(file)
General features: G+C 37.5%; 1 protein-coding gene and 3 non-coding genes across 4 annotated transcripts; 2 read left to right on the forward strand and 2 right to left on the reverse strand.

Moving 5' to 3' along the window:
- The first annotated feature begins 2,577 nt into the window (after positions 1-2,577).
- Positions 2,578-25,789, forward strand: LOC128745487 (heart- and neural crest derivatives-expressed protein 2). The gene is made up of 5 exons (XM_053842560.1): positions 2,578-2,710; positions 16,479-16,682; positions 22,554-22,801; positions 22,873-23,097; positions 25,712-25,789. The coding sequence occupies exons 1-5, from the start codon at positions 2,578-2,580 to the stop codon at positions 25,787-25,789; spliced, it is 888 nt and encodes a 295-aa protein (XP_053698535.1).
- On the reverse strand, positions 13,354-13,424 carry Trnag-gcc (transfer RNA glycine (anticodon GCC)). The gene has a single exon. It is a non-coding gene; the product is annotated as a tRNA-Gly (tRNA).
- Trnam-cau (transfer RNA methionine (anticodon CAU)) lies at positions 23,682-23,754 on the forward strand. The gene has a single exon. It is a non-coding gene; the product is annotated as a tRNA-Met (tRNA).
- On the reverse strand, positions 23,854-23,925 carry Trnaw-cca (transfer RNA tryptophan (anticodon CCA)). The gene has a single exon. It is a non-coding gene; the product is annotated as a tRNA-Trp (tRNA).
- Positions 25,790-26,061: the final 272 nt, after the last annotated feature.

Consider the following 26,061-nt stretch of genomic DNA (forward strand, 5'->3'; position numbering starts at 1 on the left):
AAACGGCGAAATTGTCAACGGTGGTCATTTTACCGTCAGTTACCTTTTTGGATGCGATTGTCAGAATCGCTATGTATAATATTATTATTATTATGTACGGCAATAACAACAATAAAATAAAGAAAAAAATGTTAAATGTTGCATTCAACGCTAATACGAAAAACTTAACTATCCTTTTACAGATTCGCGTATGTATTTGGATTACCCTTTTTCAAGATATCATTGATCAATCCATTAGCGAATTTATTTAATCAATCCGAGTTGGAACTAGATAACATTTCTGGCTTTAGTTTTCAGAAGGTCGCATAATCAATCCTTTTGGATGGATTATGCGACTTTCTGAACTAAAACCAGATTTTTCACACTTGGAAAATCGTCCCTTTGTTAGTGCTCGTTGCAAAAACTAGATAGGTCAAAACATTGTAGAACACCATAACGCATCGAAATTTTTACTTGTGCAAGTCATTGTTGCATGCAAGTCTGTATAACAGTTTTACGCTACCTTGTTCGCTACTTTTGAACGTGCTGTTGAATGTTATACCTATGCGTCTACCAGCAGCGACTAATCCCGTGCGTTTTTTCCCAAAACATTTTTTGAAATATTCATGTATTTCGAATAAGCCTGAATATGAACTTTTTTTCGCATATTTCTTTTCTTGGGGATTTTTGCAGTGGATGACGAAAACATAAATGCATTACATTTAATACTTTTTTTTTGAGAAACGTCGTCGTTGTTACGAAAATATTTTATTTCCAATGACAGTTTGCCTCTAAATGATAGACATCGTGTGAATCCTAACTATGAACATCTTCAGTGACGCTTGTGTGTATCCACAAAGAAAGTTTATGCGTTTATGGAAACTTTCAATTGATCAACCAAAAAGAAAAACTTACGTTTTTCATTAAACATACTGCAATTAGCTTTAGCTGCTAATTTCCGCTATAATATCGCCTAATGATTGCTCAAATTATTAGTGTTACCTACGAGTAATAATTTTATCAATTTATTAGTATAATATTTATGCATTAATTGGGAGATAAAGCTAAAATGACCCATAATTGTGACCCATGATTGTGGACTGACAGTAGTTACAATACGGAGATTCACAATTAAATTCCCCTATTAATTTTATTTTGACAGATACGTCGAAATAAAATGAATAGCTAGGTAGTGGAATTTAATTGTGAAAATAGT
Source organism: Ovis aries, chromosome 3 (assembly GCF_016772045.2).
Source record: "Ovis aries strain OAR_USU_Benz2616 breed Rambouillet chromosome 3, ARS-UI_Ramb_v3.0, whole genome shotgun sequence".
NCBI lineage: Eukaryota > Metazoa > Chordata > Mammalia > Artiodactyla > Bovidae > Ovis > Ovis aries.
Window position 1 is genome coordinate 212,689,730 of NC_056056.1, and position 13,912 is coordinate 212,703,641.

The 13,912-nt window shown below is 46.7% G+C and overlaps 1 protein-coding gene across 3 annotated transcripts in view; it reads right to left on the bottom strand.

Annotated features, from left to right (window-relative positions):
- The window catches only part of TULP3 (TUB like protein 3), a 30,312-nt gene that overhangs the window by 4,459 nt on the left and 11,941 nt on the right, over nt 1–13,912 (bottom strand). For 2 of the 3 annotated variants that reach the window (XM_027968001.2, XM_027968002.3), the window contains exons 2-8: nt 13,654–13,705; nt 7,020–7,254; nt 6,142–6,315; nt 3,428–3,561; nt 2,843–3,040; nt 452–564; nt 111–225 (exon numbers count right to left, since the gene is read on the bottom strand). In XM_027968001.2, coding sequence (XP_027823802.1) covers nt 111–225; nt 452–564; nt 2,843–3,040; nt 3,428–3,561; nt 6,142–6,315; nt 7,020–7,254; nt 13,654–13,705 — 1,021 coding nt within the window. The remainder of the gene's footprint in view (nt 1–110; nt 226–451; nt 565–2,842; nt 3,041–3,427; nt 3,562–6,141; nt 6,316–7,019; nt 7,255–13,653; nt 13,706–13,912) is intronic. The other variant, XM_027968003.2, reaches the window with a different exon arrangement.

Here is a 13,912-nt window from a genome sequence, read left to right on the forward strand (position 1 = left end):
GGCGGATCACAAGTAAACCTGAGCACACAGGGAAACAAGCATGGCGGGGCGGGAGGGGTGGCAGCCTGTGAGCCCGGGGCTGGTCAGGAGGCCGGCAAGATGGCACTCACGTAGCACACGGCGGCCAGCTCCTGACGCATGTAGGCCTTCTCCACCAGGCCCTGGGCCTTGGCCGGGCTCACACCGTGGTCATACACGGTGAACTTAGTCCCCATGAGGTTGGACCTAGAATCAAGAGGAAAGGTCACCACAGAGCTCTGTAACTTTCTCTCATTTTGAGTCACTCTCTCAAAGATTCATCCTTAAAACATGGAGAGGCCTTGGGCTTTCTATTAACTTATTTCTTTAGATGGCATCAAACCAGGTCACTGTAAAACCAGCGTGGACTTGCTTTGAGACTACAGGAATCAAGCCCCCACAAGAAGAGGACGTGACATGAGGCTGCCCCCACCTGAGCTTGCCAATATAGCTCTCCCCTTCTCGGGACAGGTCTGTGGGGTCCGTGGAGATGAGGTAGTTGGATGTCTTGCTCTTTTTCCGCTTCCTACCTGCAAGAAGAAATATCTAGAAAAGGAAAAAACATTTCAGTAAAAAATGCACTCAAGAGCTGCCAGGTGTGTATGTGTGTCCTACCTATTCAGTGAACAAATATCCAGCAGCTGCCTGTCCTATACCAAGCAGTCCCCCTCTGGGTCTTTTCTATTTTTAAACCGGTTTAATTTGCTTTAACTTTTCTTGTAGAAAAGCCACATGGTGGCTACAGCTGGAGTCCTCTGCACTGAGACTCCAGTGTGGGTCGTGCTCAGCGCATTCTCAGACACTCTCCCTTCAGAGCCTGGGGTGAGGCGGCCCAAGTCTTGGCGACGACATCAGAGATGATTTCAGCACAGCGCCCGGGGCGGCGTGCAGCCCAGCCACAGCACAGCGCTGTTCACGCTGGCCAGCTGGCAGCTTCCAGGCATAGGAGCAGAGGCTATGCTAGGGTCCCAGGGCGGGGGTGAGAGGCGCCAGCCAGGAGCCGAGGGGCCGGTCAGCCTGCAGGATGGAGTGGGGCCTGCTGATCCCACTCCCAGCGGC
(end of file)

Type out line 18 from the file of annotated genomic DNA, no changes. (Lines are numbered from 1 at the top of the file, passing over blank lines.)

Here is a 13,912-nt window from a genome sequence, read left to right on the forward strand (position 1 = left end):